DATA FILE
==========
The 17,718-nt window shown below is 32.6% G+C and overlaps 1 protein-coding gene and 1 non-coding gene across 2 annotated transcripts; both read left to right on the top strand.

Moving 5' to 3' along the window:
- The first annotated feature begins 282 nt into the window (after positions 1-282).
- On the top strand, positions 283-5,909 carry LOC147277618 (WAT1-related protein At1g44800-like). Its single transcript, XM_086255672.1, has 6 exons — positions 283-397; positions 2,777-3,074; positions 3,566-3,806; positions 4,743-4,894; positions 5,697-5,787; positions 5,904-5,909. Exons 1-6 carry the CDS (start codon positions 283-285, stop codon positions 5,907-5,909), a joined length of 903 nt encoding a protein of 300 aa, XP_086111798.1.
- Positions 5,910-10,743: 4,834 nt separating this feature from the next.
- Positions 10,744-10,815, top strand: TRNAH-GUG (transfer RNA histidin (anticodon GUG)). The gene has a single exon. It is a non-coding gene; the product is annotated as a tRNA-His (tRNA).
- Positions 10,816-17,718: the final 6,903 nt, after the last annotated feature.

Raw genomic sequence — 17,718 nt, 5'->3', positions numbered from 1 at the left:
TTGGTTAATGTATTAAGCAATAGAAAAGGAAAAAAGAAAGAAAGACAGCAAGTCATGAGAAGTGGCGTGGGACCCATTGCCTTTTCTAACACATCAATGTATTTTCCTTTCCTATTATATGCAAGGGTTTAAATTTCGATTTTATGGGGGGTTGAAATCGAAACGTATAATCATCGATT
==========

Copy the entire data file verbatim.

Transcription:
The 17,718-nt window shown below is 32.6% G+C and overlaps 1 protein-coding gene and 1 non-coding gene across 2 annotated transcripts; both read left to right on the top strand.

Moving 5' to 3' along the window:
- The first annotated feature begins 282 nt into the window (after positions 1-282).
- On the top strand, positions 283-5,909 carry LOC147277618 (WAT1-related protein At1g44800-like). Its single transcript, XM_086255672.1, has 6 exons — positions 283-397; positions 2,777-3,074; positions 3,566-3,806; positions 4,743-4,894; positions 5,697-5,787; positions 5,904-5,909. Exons 1-6 carry the CDS (start codon positions 283-285, stop codon positions 5,907-5,909), a joined length of 903 nt encoding a protein of 300 aa, XP_086111798.1.
- Positions 5,910-10,743: 4,834 nt separating this feature from the next.
- Positions 10,744-10,815, top strand: TRNAH-GUG (transfer RNA histidin (anticodon GUG)). The gene has a single exon. It is a non-coding gene; the product is annotated as a tRNA-His (tRNA).
- Positions 10,816-17,718: the final 6,903 nt, after the last annotated feature.

Raw genomic sequence — 17,718 nt, 5'->3', positions numbered from 1 at the left:
TTGGTTAATGTATTAAGCAATAGAAAAGGAAAAAAGAAAGAAAGACAGCAAGTCATGAGAAGTGGCGTGGGACCCATTGCCTTTTCTAACACATCAATGTATTTTCCTTTCCTATTATATGCAAGGGTTTAAATTTCGATTTTATGGGGGGTTGAAATCGAAACGTATAATCATCGATT